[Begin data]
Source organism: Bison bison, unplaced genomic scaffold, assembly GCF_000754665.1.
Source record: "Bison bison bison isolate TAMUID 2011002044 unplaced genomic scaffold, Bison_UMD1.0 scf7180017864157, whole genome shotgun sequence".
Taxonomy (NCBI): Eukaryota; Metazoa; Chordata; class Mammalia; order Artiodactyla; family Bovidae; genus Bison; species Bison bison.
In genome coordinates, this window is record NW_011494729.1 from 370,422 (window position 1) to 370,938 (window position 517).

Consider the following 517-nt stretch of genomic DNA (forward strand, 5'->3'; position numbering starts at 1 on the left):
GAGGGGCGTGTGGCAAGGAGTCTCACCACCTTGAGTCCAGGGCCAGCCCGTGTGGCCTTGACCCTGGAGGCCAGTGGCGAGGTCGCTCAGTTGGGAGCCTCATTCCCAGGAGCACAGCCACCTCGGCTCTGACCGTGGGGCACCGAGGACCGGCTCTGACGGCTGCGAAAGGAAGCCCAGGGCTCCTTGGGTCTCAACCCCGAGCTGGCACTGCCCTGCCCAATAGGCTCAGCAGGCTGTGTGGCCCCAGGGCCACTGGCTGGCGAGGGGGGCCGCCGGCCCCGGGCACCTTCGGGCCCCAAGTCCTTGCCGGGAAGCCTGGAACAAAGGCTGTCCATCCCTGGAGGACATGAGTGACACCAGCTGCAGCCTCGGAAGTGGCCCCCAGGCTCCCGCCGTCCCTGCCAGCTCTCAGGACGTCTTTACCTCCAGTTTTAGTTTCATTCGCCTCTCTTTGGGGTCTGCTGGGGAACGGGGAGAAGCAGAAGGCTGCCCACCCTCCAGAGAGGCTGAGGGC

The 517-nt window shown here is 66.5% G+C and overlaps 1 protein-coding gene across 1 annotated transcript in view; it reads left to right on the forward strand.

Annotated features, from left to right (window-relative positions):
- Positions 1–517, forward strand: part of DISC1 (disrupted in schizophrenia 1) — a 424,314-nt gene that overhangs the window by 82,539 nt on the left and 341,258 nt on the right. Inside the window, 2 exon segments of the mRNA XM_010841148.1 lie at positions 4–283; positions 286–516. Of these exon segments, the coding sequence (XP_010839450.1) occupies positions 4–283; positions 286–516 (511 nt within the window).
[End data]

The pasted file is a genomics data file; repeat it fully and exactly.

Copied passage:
Source organism: Bison bison, unplaced genomic scaffold, assembly GCF_000754665.1.
Source record: "Bison bison bison isolate TAMUID 2011002044 unplaced genomic scaffold, Bison_UMD1.0 scf7180017864157, whole genome shotgun sequence".
Taxonomy (NCBI): Eukaryota; Metazoa; Chordata; class Mammalia; order Artiodactyla; family Bovidae; genus Bison; species Bison bison.
In genome coordinates, this window is record NW_011494729.1 from 370,422 (window position 1) to 370,938 (window position 517).

Consider the following 517-nt stretch of genomic DNA (forward strand, 5'->3'; position numbering starts at 1 on the left):
GAGGGGCGTGTGGCAAGGAGTCTCACCACCTTGAGTCCAGGGCCAGCCCGTGTGGCCTTGACCCTGGAGGCCAGTGGCGAGGTCGCTCAGTTGGGAGCCTCATTCCCAGGAGCACAGCCACCTCGGCTCTGACCGTGGGGCACCGAGGACCGGCTCTGACGGCTGCGAAAGGAAGCCCAGGGCTCCTTGGGTCTCAACCCCGAGCTGGCACTGCCCTGCCCAATAGGCTCAGCAGGCTGTGTGGCCCCAGGGCCACTGGCTGGCGAGGGGGGCCGCCGGCCCCGGGCACCTTCGGGCCCCAAGTCCTTGCCGGGAAGCCTGGAACAAAGGCTGTCCATCCCTGGAGGACATGAGTGACACCAGCTGCAGCCTCGGAAGTGGCCCCCAGGCTCCCGCCGTCCCTGCCAGCTCTCAGGACGTCTTTACCTCCAGTTTTAGTTTCATTCGCCTCTCTTTGGGGTCTGCTGGGGAACGGGGAGAAGCAGAAGGCTGCCCACCCTCCAGAGAGGCTGAGGGC

The 517-nt window shown here is 66.5% G+C and overlaps 1 protein-coding gene across 1 annotated transcript in view; it reads left to right on the forward strand.

Annotated features, from left to right (window-relative positions):
- Positions 1–517, forward strand: part of DISC1 (disrupted in schizophrenia 1) — a 424,314-nt gene that overhangs the window by 82,539 nt on the left and 341,258 nt on the right. Inside the window, 2 exon segments of the mRNA XM_010841148.1 lie at positions 4–283; positions 286–516. Of these exon segments, the coding sequence (XP_010839450.1) occupies positions 4–283; positions 286–516 (511 nt within the window).